Police Administration and Progressive Reform
Theodore Roosevelt as Police Commissioner of New York. Contributions in Criminology & Penology No. 19
Jay Stuart Berman has written a clear, useful, and persuasive book. Regardless of Theodore Roosevelt's precise role in police reform, this study sheds considerable light on a crucial period in the development of American law enforcement, and Berman's analysis of the important relationship between a Progressive reform and the birth of the modern police makes a valuable contribution to our understanding of the history of the police in America. Criminal Justice Review While recent research in criminal justice has made major contributions to the rapid advancements and changes that have occurred in the field, little effort has been devoted to developing a historical perspective on the processes and institutions of the criminal justice system. Seeking to expand our understanding of significant historical antecedents, Professor Berman focusses on the law enforcement reforms of Theodore Roosevelt, who was a pivotal figure in the evolution of the American police department.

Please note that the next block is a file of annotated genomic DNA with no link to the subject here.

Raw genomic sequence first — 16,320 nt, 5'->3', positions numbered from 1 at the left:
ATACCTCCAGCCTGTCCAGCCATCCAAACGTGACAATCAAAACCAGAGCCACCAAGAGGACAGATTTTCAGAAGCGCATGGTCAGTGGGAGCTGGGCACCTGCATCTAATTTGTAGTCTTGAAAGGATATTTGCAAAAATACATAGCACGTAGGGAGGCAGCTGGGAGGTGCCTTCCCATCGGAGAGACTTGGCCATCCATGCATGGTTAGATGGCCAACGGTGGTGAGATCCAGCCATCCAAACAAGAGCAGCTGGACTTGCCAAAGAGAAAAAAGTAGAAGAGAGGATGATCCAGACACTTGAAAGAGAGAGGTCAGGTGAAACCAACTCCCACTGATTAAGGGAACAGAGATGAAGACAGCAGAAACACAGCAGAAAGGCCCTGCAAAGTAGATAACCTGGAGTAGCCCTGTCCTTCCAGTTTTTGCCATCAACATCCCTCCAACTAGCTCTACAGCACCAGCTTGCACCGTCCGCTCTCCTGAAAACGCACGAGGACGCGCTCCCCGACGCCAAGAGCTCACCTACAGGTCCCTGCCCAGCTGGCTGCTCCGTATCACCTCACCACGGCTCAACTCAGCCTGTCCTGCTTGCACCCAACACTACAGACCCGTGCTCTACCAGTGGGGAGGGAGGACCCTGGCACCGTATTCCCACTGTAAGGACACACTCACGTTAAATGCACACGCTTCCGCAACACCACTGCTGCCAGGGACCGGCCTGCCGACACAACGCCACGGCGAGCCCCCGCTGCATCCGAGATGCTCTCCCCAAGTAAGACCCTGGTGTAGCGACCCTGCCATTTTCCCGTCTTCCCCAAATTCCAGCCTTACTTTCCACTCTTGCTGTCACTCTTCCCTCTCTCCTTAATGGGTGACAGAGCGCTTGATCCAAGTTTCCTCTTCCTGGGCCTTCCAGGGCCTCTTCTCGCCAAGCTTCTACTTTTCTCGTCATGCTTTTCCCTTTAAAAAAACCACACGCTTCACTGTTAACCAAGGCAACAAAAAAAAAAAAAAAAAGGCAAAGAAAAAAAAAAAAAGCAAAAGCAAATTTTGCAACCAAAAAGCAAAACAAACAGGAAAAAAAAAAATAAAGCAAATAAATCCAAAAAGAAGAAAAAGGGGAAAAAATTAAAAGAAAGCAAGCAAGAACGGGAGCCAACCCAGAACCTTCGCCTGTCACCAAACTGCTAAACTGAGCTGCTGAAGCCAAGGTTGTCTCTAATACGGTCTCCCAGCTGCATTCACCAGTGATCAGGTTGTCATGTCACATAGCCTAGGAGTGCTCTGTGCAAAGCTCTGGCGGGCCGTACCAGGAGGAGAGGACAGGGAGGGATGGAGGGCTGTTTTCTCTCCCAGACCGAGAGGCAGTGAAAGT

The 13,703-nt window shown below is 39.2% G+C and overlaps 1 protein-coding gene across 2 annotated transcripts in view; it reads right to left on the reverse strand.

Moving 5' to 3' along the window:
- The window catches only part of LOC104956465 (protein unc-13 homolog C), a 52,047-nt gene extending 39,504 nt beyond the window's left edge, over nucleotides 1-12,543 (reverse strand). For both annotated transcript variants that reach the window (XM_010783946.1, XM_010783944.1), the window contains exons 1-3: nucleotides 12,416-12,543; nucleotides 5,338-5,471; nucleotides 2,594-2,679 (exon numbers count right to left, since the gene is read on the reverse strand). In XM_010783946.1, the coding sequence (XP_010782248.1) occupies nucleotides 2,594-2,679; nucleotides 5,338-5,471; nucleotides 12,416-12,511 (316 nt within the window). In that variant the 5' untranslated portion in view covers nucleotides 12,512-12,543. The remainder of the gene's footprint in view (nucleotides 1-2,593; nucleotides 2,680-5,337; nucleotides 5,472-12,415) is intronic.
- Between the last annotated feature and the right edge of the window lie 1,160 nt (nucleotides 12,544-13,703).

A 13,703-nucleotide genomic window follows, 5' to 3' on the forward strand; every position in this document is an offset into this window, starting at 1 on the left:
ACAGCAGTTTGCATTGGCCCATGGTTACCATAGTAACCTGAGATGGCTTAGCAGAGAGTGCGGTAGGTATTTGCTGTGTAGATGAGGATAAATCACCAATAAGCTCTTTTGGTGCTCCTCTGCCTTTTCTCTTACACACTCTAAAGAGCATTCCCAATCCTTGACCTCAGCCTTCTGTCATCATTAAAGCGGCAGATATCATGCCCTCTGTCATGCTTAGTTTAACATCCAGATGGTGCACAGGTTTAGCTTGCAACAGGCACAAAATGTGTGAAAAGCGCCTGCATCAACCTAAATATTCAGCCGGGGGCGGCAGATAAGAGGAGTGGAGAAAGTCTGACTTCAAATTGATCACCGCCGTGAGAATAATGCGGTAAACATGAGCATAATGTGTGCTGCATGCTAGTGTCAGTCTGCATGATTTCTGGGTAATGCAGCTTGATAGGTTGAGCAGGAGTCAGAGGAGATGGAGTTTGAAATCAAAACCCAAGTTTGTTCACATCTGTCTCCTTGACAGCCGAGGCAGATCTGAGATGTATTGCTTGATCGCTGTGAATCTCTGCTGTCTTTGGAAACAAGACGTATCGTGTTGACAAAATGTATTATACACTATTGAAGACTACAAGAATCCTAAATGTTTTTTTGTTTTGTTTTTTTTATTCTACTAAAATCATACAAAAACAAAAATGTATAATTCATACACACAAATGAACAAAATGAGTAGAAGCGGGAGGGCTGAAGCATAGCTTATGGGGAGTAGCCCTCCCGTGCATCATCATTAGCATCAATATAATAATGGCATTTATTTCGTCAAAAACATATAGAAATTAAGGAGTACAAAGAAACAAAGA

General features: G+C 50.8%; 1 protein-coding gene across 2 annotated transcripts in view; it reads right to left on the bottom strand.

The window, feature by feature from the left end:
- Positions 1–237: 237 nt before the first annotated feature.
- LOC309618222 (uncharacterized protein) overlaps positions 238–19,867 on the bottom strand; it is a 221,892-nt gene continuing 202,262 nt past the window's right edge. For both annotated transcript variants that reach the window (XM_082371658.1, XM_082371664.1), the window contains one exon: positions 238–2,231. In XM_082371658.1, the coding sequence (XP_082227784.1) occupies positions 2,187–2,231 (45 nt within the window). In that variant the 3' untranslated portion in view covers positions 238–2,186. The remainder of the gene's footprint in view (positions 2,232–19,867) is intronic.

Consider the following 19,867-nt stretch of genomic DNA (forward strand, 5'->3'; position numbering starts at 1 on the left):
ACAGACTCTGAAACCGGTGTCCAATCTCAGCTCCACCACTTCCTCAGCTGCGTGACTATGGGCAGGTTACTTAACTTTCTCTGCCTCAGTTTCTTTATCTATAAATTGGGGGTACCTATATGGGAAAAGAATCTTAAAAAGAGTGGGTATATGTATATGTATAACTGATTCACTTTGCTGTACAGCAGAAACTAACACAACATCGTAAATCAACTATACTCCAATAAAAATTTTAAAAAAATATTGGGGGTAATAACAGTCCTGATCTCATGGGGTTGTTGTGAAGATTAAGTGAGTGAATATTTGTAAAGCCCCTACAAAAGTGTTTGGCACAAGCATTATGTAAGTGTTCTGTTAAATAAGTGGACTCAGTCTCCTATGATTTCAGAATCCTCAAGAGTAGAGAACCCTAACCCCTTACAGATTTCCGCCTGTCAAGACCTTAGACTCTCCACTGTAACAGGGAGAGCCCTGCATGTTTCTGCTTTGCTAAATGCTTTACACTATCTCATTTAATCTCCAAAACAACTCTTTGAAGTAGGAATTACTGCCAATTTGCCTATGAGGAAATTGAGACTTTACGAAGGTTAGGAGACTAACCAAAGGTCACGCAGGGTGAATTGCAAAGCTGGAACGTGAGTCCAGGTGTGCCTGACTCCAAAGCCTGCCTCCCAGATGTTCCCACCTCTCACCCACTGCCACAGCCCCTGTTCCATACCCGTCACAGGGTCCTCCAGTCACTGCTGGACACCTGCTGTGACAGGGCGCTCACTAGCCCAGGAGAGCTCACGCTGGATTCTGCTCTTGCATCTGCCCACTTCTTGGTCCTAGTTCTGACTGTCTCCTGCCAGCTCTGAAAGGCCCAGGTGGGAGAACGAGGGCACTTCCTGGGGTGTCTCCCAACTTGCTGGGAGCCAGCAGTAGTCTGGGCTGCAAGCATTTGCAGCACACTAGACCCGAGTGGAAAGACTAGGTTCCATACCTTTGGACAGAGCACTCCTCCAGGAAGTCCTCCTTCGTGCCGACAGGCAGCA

In the first full-length study of the subject, the author considers Roosevelt's term as police commissioner (1895-1897) in the context of Progressive Era urban reform, and he analyzes the professional model Roosevelt developed, its strengths and weaknesses, and its implications for contemporary criminal justice.
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What Reviewers Are Saying
?. . . a successful research effort. The analysis is concise, well written and well organized and does provide an informative overview of Theodore Roosevelt's term as police commissioner. Historians, criminal justicians and audiences interested in understanding the complexities of governmental and police reform should find this work of interest.?-American Journal of Police